Some time ago, there was a reason to maintain both an ANSI build and a Unicode build. Unicode support was sorely incomplete in Windows 95/98/Me. The primary APIs were ANSI, and Unicode versions existed here and there, but not pervasively. Also, the VS debugger had trouble displaying Unicode strings. In the NT kernel OSes (that's Windows 2000/XP/Vista/7/8/10), Unicode support is primary, and ANSI functions are added on top. So ever since VS2005, the default upon project creation is Unicode. That means - wmain. They could not keep the same entry point name because the parameter types are different. _TCHAR is #defined to be either char or wchar_t. So _tmain is either main(int argc, char **argv) or wmain(int argc, wchar_t **argv).

The reason you were getting an error at _tmain at some point was probably because you did not change the type of argv to _TCHAR**.

If you're not planning to ever support ANSI (probably not), you can reformulate your entry point as

int wmain(int argc, wchar_t *argv[])

and remove the tchar.h include line.

  • project type is Console – forest.peterson Jun 28 '12 at 15:34
  • I tried changing int main() to int _tmain() and there is still a lnk2019 error – forest.peterson Jun 28 '12 at 15:36
  • int _tmain(int argc, _TCHAR* argv[]) results in error C2061: syntax error : identifier '_TCHAR'; I tried variations of this with int main(int argc, char** argv) that returned the intial lnk2019 error – forest.peterson Jun 28 '12 at 15:40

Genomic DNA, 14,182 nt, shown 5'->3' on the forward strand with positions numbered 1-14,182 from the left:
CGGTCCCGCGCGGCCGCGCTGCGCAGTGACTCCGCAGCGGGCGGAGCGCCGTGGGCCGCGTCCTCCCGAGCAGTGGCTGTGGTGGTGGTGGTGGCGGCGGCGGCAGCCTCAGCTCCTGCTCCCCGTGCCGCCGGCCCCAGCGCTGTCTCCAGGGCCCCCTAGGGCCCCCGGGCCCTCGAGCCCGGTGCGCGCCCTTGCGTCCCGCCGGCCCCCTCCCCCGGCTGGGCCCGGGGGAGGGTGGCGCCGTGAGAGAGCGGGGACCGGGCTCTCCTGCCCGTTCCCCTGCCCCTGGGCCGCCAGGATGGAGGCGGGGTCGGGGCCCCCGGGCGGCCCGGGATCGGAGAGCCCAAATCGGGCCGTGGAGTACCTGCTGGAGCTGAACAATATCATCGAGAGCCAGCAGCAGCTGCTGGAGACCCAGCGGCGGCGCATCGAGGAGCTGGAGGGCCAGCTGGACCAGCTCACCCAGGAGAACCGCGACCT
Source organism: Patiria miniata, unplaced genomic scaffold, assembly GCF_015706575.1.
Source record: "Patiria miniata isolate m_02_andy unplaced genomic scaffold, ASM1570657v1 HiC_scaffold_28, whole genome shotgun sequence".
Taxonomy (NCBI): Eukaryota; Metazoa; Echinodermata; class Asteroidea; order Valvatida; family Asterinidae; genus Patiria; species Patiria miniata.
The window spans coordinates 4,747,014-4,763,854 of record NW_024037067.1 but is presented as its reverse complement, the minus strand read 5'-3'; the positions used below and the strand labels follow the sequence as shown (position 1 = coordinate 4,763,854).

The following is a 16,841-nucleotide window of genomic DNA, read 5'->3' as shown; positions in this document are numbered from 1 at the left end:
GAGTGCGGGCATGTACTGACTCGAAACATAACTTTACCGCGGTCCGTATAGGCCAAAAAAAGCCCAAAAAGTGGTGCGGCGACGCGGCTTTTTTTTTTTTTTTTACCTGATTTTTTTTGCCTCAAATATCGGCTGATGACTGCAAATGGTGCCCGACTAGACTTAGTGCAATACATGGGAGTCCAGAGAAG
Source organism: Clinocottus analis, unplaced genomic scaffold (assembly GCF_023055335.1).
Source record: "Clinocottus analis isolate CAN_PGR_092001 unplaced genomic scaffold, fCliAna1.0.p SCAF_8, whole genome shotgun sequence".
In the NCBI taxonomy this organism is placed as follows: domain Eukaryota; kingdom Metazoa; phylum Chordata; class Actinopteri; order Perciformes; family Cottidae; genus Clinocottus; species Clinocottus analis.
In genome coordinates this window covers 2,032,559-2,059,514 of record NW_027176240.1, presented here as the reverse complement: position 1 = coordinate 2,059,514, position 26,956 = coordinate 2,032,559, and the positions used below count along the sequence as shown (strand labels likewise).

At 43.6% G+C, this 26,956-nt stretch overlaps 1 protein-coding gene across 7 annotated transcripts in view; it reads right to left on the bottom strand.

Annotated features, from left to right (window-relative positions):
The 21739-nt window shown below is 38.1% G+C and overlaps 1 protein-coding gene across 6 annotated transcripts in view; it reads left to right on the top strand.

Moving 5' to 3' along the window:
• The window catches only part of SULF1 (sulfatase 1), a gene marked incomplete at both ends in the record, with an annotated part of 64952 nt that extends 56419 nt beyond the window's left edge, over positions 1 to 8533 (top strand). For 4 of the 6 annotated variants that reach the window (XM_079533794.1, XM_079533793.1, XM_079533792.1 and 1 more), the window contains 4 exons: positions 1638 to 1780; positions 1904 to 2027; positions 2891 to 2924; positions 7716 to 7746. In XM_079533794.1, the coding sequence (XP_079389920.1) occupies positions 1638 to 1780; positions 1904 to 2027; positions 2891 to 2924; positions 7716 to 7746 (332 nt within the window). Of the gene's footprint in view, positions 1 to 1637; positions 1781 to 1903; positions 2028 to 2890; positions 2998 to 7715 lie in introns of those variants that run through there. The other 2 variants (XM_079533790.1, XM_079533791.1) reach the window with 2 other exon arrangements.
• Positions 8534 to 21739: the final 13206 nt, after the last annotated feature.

• if I remove all the headers with the exception of #include <iostream> and comment out all but a test line of text then this compiles, so it seems like the issue is in one of the header files - what is the process to track-down an issue in a header that results in the lnk2019 main error – forest.peterson Jun 28 '12 at 15:44
  • 2
    If you're getting an error on _TCHAR, place an #include <tchar.h> Also, see my edit. – Seva Alekseyev Jun 28 '12 at 15:47

Because it hasn't been mentioned yet, this was the solution for me:

I had this error with a DLL after creating a new configuration for my project. I had to go to Project Properties -> Configuration Properties -> General and change the Configuration Type to Dynamic Library (.dll).